I’ve Been To Stranooden, But I’ve Never Been To Me

“Darling, you give me shelter
From the noise that drowns out the love
And I want to discover
All the things that make you come alive”
 – The Kooks 

Long, long, ago when you could go for a run with your mate …actually it was only last Thursday, I was out for a run in Rossmore Park with Ray. We stopped opposite the souterrain to examine the site where we will eventually install our next Drumlin Giant in the park, Dagda’s Cauldron Of Plenty. As we were examining it two ladies passed by and stopped to ask what we were looking at. We explained and they asked a few more questions about the Giants, the history of the park and eventually one of the ladies asked “Who are you ?”

Paul Bond , I replied.

There was a flicker of recognition and in my mind a list flashed before me of things she may know me from, Coder Dojo, Phoenix AC, Taste of Monaghan, Christmas Lights, Monaghan Town Runners, Monaghan Town Team, or….

“You read at mass in Threemilehouse !”

Yes, that’s me, Paul Bond, reader at mass in Threemilehouse.

No matter what you think people think of you, you’re always in for a surprise.

A couple of other seemingly unrelated events made me think again of ‘who am I ?’

Oddly for me, I’ve ended up in a gang. This gang is officially called the Monaghan Volunteers Pharmacy Delivery Group , but it’s real name is ‘Ray & His Merry Men’. At the moment it comprises of Gerry, Cathal, Adrian, Sean, Jim, another Sean, Duke, our Stephen, Caoimhghin, Ray, and me. They are ex-soldiers, retired headmasters, councilors, brothers, bluffers, all round good eggs, and Ray. Basically we deliver prescriptions from all of the pharmacies in Monaghan to save people travelling in and queueing together.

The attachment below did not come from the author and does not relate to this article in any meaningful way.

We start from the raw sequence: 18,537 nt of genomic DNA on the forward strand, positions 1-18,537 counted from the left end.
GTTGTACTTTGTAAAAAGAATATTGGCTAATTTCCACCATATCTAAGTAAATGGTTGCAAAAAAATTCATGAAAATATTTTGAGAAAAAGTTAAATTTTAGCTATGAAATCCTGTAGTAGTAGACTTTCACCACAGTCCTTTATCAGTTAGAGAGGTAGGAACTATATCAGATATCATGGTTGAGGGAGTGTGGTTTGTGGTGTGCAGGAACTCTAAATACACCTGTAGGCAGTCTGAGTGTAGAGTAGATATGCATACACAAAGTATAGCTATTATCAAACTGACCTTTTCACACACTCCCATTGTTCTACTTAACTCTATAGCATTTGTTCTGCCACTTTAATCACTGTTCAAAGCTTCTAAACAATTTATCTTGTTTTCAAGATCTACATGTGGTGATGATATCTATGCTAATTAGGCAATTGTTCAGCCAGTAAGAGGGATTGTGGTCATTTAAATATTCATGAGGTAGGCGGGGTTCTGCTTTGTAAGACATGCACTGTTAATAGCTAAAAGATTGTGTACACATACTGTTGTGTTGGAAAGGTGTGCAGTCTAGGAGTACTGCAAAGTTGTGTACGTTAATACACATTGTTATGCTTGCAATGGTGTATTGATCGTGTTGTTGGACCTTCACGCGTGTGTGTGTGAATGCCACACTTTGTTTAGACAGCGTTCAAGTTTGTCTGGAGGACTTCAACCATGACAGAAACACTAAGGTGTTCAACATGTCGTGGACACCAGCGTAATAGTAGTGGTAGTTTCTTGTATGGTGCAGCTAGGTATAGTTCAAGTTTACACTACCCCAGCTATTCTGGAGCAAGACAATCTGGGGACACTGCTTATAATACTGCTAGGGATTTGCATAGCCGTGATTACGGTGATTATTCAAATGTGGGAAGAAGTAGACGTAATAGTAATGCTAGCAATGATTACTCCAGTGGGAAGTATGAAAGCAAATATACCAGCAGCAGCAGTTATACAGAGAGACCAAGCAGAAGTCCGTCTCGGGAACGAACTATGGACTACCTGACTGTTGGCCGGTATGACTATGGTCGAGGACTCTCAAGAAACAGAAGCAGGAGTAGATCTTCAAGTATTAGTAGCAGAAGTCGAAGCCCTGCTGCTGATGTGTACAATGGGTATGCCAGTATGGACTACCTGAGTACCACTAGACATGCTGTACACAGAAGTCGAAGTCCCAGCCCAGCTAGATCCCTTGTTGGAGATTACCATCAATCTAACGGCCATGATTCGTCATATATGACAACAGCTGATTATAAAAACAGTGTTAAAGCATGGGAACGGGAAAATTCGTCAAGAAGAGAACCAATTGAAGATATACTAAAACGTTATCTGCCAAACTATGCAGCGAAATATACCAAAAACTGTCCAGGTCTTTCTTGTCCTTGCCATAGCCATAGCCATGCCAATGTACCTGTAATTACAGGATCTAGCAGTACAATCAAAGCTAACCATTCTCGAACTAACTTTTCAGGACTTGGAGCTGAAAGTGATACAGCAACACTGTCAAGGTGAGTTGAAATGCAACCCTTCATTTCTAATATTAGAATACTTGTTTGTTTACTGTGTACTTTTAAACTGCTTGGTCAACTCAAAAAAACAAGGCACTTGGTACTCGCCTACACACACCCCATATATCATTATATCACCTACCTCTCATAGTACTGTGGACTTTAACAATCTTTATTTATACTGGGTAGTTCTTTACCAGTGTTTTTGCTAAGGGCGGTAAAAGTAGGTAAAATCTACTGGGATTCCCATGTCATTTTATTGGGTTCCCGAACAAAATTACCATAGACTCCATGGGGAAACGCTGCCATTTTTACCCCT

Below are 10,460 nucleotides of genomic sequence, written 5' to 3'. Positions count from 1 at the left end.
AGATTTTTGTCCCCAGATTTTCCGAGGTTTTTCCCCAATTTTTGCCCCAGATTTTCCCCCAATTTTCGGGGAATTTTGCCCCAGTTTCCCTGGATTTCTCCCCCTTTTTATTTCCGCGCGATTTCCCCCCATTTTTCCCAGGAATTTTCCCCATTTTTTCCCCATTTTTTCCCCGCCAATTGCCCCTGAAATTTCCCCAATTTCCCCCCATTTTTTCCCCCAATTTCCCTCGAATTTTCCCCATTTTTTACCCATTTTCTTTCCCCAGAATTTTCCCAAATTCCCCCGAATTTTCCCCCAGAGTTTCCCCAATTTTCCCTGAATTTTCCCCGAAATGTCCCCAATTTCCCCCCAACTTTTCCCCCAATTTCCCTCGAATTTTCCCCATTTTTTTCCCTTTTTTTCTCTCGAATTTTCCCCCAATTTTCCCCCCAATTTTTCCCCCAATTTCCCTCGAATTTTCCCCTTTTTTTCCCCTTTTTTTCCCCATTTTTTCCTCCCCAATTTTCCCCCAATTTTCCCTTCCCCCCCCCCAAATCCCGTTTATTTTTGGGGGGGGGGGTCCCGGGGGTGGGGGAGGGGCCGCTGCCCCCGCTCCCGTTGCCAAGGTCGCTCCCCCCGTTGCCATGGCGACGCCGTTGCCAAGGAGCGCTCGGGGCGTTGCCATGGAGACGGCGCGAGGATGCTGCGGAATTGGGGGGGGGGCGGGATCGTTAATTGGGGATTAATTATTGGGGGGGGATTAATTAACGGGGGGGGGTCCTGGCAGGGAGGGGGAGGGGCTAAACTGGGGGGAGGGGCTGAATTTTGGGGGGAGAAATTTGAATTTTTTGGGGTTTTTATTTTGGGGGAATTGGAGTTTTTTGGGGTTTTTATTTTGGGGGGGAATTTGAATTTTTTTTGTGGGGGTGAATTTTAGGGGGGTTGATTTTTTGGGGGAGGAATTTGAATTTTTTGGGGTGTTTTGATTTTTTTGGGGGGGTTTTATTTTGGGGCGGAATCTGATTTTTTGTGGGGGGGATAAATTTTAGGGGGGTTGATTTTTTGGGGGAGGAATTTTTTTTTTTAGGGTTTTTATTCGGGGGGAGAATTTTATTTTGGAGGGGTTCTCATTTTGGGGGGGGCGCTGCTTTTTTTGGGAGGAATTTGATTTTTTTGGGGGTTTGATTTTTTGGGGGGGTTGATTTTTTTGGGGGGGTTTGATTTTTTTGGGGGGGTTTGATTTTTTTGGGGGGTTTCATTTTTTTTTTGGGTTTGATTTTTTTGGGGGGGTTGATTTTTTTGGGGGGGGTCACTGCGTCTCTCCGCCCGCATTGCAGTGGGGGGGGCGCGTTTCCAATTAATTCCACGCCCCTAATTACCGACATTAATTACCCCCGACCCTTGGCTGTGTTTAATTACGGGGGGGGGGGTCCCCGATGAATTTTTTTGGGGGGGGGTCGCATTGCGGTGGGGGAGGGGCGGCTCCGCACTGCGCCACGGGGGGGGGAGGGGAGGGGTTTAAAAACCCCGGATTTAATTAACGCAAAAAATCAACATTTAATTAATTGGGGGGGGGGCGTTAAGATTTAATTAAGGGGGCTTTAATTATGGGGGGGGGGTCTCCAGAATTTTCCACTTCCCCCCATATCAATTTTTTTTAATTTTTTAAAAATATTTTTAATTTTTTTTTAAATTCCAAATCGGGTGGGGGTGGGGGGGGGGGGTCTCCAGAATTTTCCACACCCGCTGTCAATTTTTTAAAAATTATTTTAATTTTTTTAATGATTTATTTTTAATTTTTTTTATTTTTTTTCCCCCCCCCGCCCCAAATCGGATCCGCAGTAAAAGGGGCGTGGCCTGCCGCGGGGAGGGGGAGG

It’s been going for a couple of weeks now and has taken me to parts of Monaghan I never knew existed. Having been a runner, sorry, plodder , for many years I was sure I’d tramped around every inch of the county on 5k’s, 10k’s , fun runs, half marathons and that curse of humanity, marathon training runs. But no, there were gems still hidden from me. It’s oddly sad and beautiful to see old abandoned railway and canal bridges and viaducts , some in the middle of a field with nothing around to suggest their former glory. When they were built I’m sure they took it for granted they would last forever. I think we’re all learning not to take anything for granted.

Boots asked us this week if we would do deliveries for them and of course we said yes. On Wednesday afternoon I went in to collect a delivery and there was an extra note on it “Milk & RTE Guide”. The pharmacist asked me if that was something else we did. I said no, we were all doing it for free and didn’t want to get involved in buying things for people and charging them. But I said I’d get them for this lady on this occasion. I ended up calling into 4 shops to try and get an RTE Guide. When I finally made my way to deliver the prescription, milk and the RTE Guide I dutifully rang the doorbell, left the items on  the front step and stood 2 metres back. The lady came to the door, opened it a fraction and I said her delivery from Boots was on the step.

“How much do I owe you for the milk and the Guide ?”

Its OK, don’t worry about it.

As I turned to leave she called out after me, “Goodness, Boots are great !”